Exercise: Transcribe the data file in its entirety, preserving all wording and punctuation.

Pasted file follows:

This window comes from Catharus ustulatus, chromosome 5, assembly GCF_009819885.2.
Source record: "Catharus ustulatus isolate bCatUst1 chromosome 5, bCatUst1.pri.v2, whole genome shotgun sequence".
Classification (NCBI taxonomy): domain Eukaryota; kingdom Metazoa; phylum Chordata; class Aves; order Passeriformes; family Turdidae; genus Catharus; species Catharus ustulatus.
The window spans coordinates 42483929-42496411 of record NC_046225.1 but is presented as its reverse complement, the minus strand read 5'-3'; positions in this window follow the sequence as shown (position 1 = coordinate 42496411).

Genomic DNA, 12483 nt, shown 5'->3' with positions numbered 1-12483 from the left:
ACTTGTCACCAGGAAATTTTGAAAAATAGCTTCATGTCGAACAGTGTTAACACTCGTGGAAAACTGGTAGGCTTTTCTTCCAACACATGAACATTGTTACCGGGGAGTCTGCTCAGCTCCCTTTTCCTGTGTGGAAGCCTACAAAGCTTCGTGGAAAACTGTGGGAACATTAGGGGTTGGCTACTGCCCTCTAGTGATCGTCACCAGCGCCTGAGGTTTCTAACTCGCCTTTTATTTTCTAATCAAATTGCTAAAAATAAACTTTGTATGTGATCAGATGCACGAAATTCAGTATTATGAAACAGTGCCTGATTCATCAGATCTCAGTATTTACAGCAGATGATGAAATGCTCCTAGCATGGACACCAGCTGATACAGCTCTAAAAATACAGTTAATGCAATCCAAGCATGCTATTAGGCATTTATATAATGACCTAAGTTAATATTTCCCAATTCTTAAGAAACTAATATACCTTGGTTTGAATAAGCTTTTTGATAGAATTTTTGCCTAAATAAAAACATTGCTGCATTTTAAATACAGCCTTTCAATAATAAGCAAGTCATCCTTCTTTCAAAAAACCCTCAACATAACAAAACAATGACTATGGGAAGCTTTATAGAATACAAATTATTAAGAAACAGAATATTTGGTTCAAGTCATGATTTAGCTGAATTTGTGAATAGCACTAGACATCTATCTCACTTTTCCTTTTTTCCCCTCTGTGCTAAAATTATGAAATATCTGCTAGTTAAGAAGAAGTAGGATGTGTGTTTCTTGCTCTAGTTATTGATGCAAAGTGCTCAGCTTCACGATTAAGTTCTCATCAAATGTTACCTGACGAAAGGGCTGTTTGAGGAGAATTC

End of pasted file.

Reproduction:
This window comes from Catharus ustulatus, chromosome 5, assembly GCF_009819885.2.
Source record: "Catharus ustulatus isolate bCatUst1 chromosome 5, bCatUst1.pri.v2, whole genome shotgun sequence".
Classification (NCBI taxonomy): domain Eukaryota; kingdom Metazoa; phylum Chordata; class Aves; order Passeriformes; family Turdidae; genus Catharus; species Catharus ustulatus.
The window spans coordinates 42483929-42496411 of record NC_046225.1 but is presented as its reverse complement, the minus strand read 5'-3'; positions in this window follow the sequence as shown (position 1 = coordinate 42496411).

Genomic DNA, 12483 nt, shown 5'->3' with positions numbered 1-12483 from the left:
ACTTGTCACCAGGAAATTTTGAAAAATAGCTTCATGTCGAACAGTGTTAACACTCGTGGAAAACTGGTAGGCTTTTCTTCCAACACATGAACATTGTTACCGGGGAGTCTGCTCAGCTCCCTTTTCCTGTGTGGAAGCCTACAAAGCTTCGTGGAAAACTGTGGGAACATTAGGGGTTGGCTACTGCCCTCTAGTGATCGTCACCAGCGCCTGAGGTTTCTAACTCGCCTTTTATTTTCTAATCAAATTGCTAAAAATAAACTTTGTATGTGATCAGATGCACGAAATTCAGTATTATGAAACAGTGCCTGATTCATCAGATCTCAGTATTTACAGCAGATGATGAAATGCTCCTAGCATGGACACCAGCTGATACAGCTCTAAAAATACAGTTAATGCAATCCAAGCATGCTATTAGGCATTTATATAATGACCTAAGTTAATATTTCCCAATTCTTAAGAAACTAATATACCTTGGTTTGAATAAGCTTTTTGATAGAATTTTTGCCTAAATAAAAACATTGCTGCATTTTAAATACAGCCTTTCAATAATAAGCAAGTCATCCTTCTTTCAAAAAACCCTCAACATAACAAAACAATGACTATGGGAAGCTTTATAGAATACAAATTATTAAGAAACAGAATATTTGGTTCAAGTCATGATTTAGCTGAATTTGTGAATAGCACTAGACATCTATCTCACTTTTCCTTTTTTCCCCTCTGTGCTAAAATTATGAAATATCTGCTAGTTAAGAAGAAGTAGGATGTGTGTTTCTTGCTCTAGTTATTGATGCAAAGTGCTCAGCTTCACGATTAAGTTCTCATCAAATGTTACCTGACGAAAGGGCTGTTTGAGGAGAATTC